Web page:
Tuesday, March 4, 2014

Review: Waiting for Da-Ghost

The horror genre is so in these days. You see the title and you think, “Cool! A ghost story!” Shelby Company’s Real Dead Ghosts is a ghost story, of sorts. A young couple, who happen to enjoy hunting ghosts, visit a cabin to celebrate their anniversary but the only thing haunting these two are the past. And the past is not a metaphor for ghosts.
Real Dead Ghosts by Jonathan A. Goldberg follows young married couple Amber and Graham as they’re beginning a, hopefully, romantic weekend. One thing leads to another and a sudden onslaught of secrets begins spewing out of their mouths. This leads to an exposition heavy play that lacked originality. From past loves to job revelations to discovering happiness, the only thing that separates this piece from other relationship plays is the ghost hunting element. Thrust these two into their apartment or a coffee shop and speak the same words, you immediately dismiss it. For the majority of the play, you watch an energetic and fun Graham, a man-child of sorts, played dynamically by Nathaniel Kent, battle with his whiney and trustless wife, Amber. Lara Hillier’s Amber certainly brings the highs of pain and disappointment, but her performance is a bit monotone as, no matter the topic, she just whines and complains. Hillier wanted to discover the moments of power but with Goldberg’s character not fleshed out enough, it suffered greatly. Fortunately Kent’s performance made up for it.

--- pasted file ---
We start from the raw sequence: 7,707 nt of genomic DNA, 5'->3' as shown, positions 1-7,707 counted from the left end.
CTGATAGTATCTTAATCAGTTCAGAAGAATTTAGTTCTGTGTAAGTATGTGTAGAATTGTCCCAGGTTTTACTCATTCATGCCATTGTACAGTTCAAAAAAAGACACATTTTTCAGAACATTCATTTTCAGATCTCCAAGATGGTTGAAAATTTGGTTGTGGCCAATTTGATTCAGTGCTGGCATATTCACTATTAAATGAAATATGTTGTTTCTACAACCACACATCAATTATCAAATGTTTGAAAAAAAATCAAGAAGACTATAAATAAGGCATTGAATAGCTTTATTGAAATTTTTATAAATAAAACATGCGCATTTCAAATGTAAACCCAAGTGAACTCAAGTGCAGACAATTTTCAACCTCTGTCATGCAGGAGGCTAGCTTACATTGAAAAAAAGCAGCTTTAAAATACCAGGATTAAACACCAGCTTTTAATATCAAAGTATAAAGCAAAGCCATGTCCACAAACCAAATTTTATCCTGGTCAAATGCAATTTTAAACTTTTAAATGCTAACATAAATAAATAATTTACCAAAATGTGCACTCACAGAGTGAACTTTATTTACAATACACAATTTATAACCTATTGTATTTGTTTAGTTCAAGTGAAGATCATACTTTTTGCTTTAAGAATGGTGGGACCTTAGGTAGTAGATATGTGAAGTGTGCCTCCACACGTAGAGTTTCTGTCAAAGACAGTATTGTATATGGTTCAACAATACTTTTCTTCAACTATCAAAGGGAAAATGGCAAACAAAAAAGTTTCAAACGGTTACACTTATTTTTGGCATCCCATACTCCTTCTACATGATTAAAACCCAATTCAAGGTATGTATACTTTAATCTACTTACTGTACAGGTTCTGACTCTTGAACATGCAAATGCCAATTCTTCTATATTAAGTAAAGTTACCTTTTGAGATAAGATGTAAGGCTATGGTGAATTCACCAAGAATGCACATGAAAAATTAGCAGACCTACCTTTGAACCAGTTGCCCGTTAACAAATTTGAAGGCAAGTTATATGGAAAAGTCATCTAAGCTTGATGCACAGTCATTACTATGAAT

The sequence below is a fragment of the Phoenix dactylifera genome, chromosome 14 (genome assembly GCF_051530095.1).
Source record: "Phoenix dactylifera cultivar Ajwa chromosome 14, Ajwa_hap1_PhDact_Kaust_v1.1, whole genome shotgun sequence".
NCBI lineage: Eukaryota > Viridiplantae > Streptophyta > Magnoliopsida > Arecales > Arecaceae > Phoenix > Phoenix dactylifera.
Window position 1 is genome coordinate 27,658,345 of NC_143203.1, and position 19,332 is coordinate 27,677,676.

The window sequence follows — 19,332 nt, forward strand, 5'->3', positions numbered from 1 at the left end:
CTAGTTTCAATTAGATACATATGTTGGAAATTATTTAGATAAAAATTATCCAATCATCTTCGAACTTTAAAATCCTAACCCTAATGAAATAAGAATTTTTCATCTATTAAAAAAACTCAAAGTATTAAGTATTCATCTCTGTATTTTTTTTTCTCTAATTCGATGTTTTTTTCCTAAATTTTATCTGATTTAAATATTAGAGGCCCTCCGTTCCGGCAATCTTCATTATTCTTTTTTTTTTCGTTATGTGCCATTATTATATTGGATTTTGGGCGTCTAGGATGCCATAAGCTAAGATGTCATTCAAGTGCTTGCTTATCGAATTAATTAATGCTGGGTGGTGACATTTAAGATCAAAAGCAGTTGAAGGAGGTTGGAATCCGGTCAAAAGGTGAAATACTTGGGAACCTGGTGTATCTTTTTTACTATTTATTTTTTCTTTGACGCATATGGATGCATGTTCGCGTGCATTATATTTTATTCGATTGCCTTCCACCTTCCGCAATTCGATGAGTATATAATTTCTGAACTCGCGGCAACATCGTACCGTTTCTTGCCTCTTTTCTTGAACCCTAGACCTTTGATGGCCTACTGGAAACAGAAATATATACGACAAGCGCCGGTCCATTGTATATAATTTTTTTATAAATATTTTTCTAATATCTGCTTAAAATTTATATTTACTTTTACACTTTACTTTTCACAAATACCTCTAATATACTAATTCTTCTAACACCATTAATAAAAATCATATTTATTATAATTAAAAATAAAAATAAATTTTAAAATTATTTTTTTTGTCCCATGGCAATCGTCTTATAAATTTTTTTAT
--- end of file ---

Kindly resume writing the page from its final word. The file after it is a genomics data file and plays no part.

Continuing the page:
The highlight of the play comes when the power in the cabin goes out and Amber and Amber are forced to converse in the dark with the aid of two flashlights, and some stage lights from Dan Henry. Courtney Ulrich’s simplicity in direction for this moment was memorable. Due to the elements, the characters were glued to the floor, and it worked. The stability and solitude in darkness grounded the actors nicely. When we were able to see, the world that scenic designer April Bartlett created was perfect to festival setting and the austerity of the play.
If you’re going in expecting ghosts and twists, you’ll be waiting and waiting. Instead, you’ll be seeing a string of conversations you feel awkward watching. What Real Dead Ghosts lacks in script originality is certainly made up for in design. 

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